Many writers start out writing as a hobby. This means they tend to take their writing, and fee structure, less seriously than professional writers. Many of us, myself included, got started doing spec work and other projects on popular freelancing sites. I worked for next to nothing and made countless revisions until my clients were happy.
While accepting these types of projects can be a great way to gain experience, polish your writing skills, and build up a portfolio, it’s not usually enough to live on. Therefore, it’s important for anyone who wants to make a living as a professional writer to take themselves seriously, and seek out clients willing to pay more for quality.
Here are four tips for securing well-paying clients and ensuring your success as a professional writer.
Ditch the mills
I know that it can be challenging to resist the siren’s call of content mills. They do pay, which is a step above unpaid work and guest posting. However, they don’t pay much, and certainly don’t pay enough to live on – even if you write full-time.
When we’re trying to figure out how to pay the utilities and rent, and struggling with suffocating student loans or poor credit and outstanding debts it can seem that a content mill job is at least a job, right?
All the time, sweat, and tears that you put into churning out quality thoughtful articles is being wasted as your finished articles get spewed into the chasm of the internet. Most of the time, you won’t even get a byline. This makes it impossible to build up a portfolio, develop a name for yourself as a prolific writer, and attract better clients.
If you are not yet ready to ditch the mills, do make a plan to start marketing yourself to better paying clients while you string along the old job. However, set a target date or financial milestone when you’ll be ready to finally leave the mills behind. Once you move on, you will wonder why you struggled in those types of jobs for so long!
If there is a genre of writing that you particularly enjoy, or are particularly great at writing about, market yourself as an expert in that kind of writing.
Do you love politics and current events? Find platforms that are seeking news writers. If you love writing about fashion and trends, be sure to seek out clients that want to outsource their blog or site to some well-researched articles in that genre. Do you love writing on financial and business news? Reach out to banks and other financial institutions to contribute to their blogs and magazines.
Once you specialise in a particular field you’ll be seen as an expert and can command a higher fee for your services. The more niche your writing becomes the more your clients will respect what you do and have good reason to pay you more. Your new clients won’t hesitate to pay you what your writing is really worth.
Consistently engage in continuing education and implement the tips and skills you learn.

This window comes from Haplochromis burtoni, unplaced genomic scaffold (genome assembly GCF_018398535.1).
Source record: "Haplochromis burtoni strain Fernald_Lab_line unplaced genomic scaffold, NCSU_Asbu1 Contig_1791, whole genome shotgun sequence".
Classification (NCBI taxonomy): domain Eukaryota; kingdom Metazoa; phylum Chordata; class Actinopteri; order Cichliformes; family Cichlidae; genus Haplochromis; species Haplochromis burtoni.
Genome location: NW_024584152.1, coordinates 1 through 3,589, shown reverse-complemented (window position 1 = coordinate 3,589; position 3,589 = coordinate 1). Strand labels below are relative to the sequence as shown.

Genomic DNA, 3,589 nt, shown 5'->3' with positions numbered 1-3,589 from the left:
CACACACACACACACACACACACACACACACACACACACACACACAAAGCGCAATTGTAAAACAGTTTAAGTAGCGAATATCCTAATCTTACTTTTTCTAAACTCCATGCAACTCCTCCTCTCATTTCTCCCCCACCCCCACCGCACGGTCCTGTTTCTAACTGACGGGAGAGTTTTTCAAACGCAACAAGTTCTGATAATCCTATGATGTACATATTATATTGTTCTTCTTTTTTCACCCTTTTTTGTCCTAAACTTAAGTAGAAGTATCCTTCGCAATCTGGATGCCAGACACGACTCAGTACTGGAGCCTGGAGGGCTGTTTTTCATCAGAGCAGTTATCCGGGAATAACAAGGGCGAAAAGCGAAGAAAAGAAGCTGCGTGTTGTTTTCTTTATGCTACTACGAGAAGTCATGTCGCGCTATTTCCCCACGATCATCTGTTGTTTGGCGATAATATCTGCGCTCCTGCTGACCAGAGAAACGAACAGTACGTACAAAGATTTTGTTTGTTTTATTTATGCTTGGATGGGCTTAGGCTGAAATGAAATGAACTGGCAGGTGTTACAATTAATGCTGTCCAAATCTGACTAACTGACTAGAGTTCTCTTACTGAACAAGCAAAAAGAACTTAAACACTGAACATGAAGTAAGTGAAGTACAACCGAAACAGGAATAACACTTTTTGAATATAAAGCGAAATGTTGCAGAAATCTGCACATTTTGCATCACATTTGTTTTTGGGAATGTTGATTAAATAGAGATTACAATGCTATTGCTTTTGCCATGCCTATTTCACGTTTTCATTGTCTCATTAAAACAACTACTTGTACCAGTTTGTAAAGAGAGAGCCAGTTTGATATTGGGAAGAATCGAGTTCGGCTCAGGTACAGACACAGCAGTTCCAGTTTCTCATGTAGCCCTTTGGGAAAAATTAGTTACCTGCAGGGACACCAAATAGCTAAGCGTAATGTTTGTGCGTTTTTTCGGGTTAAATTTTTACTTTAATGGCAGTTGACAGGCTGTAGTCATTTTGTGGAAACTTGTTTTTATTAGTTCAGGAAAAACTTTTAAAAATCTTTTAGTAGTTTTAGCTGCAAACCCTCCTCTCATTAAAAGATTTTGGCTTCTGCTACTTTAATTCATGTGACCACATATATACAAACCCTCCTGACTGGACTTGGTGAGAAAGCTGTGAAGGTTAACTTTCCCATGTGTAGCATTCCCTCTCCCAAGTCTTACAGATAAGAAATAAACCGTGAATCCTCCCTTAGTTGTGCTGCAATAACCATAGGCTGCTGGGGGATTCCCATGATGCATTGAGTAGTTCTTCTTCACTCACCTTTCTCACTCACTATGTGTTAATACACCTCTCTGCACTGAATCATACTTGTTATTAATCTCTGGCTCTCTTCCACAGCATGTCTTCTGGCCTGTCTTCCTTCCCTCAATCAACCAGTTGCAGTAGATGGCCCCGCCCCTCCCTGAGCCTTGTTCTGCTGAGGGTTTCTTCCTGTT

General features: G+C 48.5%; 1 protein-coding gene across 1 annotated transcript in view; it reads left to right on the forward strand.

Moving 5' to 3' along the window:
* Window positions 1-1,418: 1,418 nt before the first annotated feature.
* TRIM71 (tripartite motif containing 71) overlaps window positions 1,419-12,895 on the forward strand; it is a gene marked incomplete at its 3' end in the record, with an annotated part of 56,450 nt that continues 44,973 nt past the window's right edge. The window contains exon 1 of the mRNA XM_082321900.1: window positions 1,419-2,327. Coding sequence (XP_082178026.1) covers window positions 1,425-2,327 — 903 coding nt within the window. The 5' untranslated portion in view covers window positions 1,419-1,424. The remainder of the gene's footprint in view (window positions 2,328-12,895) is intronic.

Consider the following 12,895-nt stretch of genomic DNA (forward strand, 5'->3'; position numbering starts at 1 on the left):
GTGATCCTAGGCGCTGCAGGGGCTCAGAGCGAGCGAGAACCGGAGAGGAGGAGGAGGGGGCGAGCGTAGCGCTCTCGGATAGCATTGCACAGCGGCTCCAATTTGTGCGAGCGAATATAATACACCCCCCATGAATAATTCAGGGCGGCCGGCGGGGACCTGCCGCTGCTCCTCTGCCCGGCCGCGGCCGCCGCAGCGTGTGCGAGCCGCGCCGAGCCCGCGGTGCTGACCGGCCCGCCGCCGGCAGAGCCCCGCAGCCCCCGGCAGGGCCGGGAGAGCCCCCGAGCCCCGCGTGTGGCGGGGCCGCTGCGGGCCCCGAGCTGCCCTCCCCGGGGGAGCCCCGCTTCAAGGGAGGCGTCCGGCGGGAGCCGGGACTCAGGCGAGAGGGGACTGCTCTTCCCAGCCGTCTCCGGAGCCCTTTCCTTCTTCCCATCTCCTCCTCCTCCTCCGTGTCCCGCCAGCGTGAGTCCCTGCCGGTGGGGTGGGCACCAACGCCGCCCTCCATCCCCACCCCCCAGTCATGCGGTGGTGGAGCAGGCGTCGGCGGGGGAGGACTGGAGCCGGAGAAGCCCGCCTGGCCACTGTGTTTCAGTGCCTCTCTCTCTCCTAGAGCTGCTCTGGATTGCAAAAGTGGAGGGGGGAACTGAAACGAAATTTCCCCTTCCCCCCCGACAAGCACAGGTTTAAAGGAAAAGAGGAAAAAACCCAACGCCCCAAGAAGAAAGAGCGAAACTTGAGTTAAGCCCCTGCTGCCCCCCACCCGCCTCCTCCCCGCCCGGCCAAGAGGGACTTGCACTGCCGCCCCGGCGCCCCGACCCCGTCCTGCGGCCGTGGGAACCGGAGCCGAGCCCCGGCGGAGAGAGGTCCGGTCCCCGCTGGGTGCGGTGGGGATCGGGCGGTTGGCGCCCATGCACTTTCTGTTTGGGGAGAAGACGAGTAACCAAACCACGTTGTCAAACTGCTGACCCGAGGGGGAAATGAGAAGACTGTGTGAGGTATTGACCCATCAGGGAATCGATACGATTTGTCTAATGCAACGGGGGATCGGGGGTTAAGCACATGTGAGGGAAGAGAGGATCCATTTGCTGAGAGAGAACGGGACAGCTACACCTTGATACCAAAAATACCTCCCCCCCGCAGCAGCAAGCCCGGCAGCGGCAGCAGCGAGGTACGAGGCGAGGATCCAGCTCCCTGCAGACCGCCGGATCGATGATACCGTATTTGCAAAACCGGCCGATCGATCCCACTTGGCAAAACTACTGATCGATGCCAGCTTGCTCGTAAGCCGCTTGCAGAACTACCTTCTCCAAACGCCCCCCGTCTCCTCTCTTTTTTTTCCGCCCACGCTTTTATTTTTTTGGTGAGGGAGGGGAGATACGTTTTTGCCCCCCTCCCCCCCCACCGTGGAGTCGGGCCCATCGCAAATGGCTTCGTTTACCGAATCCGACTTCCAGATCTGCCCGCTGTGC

There are hundreds of free online courses that will help you sharpen your writing skills. Even if you fell into professional writing on accident and don’t have a degree in English or literature, there are plenty of courses that can help you boost your skills in various niches.
Make time to learn something new each month. Also, be sure to share your certifications and course completions with your current and potential clients. This will boost your credibility and show that you take your job seriously. This show you will take your clients projects seriously as well.
Close The Deal
Okay, so you have a client that is gung ho about your services, and is not balking at the price – now, how to close the deal?
One of the best ways to do this is send over a professional invoice. Insist on a minimum of 50% of your fee in advance. If your client is serious about hiring you they should have no problem paying a portion of the fee in advance. This is fair to both of you. For many of my own clients I ask for the full fee to be paid in advance. However, I’ve earned the right to do so and now have plenty of high-profile referrals I can share to back up my claim that I do quality work on time and have never stiffed a client.
If you are just starting out your clients may be more wary. However, remember to never do work on spec, and be sure to outline the payment schedule and payment method. This is particularly important for those of us who often work with clients living in other countries. Always stipulate exactly which currency you want to be paid in, when, and how. This will save a lot of frustration and confusion down the line.
While it may be hard at first to ask people to show you the money, it will get easier the more you do it and clients will respect your thoroughness and professionalism. Free accounting programs like WAVE can help you organise your projects and send professional estimates, invoices, and payment reminders.
Breaking free of the content mills can be a daunting experience. However, once you make that break you’ll never look back. Work on developing your own brand. Market yourself to professional clients who are willing to pay you what your time, efforts, and writing is worth.
Interview potential clients and ensure they are your ideal clients. Don’t’ be afraid to turn down projects that you feel are not a good fit. Trust your gut. More than saying yes to everything that comes your way, learn to say no: trust that your ideal clients are out there, just waiting for you to get in touch.
About the author:
Zyana Morris is a health and lifestyle blogger and a featured contributor at Lifehack, blogher, healthable, inscriber mag, Fashion Industry Network, Nurse Together and many others. She loves to make people aware of the prevailing trends through her writings.